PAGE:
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Improving efficiency in the construction of the railway of the future

People standing next to a green field. Photo
In the interdisciplinary REICOR project, researchers will map the ground with the help of drones and other tools. Here, Lars Beckel from the Geological Survey of Sweden (SGU) is seen preparing a drone. SGU is a collaborative partner. Photo: Tina Martin

Through an interdisciplinary research project in collaboration with industry, a group of researchers hope to identify a more efficient way of assessing the ground ahead of future construction projects. The results of the research might, for example, accelerate the process of modernising the Swedish rail network.

On selected sections of the track between Lund and Hässleholm, a research project is underway that hopefully will, if not revolutionise, as least simplify and speed up future construction projects. The idea is to find a way of making ground investigations more efficient ahead of expansion of the Swedish rail network. The project got underway in May 2022 as a result of the then government’s high speed rail initiative and an idea from industry about a more rational construction method than the one conventionally used.

“The idea is to develop a method of ground investigation that we hope will be more efficient in terms of both time and money,” says Tina Martin.

Preparatory work for the railway of tomorrow

Tina Martin is a researcher at the Division of Engineering Geology and leads the project named REICOR – Rational and effective ground investigations for industrialised construction of new railways. Instead of building the railway directly on the ground, the idea is to place it on high pillars, like a concrete bridge deck. In order to do that, thorough preparation is required.

“When constructing pillars like these, you need to look at the geology and the geotechnical conditions. What is beneath the surface of the ground? What type of material are we dealing with? We also have archaeologists with us, because whenever you are about to start building somewhere, you must check whether there is anything of historic interest on the site.”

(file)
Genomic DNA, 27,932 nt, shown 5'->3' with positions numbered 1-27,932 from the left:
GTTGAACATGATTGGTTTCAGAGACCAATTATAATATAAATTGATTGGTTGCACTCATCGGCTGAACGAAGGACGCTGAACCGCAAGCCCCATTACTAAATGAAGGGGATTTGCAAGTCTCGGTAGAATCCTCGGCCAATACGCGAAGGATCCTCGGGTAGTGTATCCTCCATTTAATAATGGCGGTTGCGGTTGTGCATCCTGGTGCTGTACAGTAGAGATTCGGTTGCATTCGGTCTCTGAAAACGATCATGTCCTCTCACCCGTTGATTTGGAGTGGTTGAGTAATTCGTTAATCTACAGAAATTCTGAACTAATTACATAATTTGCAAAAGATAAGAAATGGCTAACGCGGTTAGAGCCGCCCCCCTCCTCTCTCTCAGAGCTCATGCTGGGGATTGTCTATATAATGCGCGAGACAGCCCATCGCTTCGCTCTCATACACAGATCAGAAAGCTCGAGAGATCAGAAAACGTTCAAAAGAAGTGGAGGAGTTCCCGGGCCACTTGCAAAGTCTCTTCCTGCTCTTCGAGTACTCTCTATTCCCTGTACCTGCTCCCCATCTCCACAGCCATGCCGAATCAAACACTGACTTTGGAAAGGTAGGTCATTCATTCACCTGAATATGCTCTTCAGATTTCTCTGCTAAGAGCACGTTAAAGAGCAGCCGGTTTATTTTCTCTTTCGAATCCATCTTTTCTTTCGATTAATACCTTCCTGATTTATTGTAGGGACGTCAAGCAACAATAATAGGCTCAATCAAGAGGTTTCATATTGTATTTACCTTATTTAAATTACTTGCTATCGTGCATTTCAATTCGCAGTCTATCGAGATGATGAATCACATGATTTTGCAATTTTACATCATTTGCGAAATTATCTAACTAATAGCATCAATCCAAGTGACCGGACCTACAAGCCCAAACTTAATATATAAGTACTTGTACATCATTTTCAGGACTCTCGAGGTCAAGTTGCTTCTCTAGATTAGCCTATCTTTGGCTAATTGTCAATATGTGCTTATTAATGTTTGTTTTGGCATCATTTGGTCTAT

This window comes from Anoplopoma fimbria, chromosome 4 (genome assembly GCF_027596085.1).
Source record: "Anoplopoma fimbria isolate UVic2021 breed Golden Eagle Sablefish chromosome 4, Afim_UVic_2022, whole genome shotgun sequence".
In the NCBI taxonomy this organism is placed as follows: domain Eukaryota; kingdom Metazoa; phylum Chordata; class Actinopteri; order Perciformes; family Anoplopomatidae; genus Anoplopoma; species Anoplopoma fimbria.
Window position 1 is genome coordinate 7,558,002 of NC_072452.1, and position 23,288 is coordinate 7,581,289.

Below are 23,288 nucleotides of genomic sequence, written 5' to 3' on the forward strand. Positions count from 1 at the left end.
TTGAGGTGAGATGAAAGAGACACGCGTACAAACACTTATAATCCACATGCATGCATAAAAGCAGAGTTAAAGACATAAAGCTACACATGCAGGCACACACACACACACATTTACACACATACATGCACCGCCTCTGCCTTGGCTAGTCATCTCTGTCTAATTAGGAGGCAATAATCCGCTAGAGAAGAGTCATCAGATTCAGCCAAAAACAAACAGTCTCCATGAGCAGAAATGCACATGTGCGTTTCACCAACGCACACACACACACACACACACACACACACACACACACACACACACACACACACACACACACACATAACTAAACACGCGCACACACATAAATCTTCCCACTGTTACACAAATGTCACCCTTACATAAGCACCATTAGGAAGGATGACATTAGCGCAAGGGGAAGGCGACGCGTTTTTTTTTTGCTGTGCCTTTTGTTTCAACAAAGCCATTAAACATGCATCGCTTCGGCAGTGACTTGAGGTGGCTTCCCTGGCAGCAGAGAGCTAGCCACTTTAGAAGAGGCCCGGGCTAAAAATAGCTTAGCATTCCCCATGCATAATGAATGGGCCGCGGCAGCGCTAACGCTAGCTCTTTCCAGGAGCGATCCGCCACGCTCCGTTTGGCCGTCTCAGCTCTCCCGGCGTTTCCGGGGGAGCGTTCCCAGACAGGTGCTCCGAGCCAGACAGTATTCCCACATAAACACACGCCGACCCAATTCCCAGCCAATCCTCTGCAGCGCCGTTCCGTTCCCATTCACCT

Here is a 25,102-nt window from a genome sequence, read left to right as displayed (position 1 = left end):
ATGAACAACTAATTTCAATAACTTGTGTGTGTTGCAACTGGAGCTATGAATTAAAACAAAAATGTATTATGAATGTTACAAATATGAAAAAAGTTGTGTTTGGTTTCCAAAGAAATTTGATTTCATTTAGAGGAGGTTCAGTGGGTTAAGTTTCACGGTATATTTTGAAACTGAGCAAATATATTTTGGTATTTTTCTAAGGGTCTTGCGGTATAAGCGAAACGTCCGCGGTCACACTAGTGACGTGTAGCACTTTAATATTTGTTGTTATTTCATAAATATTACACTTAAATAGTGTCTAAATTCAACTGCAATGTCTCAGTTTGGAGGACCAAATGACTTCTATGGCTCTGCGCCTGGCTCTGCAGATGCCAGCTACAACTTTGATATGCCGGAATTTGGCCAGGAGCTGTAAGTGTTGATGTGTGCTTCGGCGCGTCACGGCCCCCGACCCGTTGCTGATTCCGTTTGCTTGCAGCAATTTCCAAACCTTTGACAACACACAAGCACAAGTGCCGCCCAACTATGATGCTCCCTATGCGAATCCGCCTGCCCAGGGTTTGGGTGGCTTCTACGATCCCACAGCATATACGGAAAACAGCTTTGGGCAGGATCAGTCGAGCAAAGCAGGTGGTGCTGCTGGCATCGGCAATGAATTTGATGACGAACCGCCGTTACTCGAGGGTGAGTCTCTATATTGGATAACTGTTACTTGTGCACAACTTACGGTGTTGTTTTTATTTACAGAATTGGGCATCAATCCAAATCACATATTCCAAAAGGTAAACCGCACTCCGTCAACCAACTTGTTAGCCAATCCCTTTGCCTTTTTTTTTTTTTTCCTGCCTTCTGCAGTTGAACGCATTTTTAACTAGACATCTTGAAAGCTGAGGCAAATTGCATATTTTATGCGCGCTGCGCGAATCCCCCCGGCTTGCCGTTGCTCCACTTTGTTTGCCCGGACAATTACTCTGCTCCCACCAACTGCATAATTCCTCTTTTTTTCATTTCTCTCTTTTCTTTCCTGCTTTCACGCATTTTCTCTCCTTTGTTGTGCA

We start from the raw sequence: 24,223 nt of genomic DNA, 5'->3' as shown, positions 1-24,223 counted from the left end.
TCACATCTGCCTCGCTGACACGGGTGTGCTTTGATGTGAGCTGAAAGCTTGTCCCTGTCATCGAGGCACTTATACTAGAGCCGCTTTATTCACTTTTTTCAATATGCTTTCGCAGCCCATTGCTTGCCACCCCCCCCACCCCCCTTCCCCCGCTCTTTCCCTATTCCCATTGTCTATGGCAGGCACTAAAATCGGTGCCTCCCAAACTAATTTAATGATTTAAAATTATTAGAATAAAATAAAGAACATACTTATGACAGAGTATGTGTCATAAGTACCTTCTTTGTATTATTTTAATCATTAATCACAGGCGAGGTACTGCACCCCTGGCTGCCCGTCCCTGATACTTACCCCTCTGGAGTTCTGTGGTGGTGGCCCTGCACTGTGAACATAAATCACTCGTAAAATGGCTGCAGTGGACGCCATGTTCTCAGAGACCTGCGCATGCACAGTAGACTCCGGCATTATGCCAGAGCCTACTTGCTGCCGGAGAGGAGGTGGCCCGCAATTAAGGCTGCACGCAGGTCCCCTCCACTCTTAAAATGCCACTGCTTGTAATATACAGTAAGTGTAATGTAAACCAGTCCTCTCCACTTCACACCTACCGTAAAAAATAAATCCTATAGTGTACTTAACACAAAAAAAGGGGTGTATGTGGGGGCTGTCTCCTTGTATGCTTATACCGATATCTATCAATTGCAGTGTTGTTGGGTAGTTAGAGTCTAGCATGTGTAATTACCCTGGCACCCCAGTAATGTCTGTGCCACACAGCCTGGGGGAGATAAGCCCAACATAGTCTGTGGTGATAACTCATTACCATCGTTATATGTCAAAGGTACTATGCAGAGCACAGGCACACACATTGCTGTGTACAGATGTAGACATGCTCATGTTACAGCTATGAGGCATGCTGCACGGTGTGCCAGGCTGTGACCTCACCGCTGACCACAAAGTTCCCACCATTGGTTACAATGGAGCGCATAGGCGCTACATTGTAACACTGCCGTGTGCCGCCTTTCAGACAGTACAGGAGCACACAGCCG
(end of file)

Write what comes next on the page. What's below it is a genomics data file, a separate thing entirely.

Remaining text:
A woman in a yellow jacket on a green field. Photo
Part of Tina Martin’s work involves scanning the underground with drones ahead of expansion of the Swedish railway network. Photo: Kennet Ruona

With the help of drones, Tina Martin and her colleagues can scan large tracts of land significantly quicker than before, when more traditional approaches meant doing measurements on foot. They attach an electromagnetic instrument to the drone which identifies what the ground is made up of in the five areas that have been selected for the project.

“The drone flies above the field and sends electromagnetic waves into ground, giving us a picture of whether it is made up of clay, bedrock or sand. We also plan to do the same investigation using airborne radar.”

Hope to make the entire industry more efficient

The plan is to build up a database into which geological, geotechnical and archaeological data is entered. In the future, the database could be used not only within the rail sector but in other construction too.

In December 2022, the current government decided to put the brakes on plans for high-speed rail in Sweden. That decision will not, however, affect this project.

“The aim is for this to improve efficiency in the planning and construction of transport infrastructure in the entire industry in future,” says Tina Martin.

 

The REICOR project

The REICOR project is undertaken in collaboration with the drone laboratory at the School of Aviation in Ljungbyhed, Uppsala University, the Swedish Geological Survey and Skanska. The project is financed by InfraSweden, Vinnova, Formas, Swedish Energy Agency, The Development Fund of the Swedish Construction Industry, the Swedish Transport Administration and Lund University.

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About LUM

The first edition of Lund University Magazine – LUM – was published 1968. Today, the magazine reaches all employees and also people outside the university. The magazine is published six times per year. Editor Jan Olsson.

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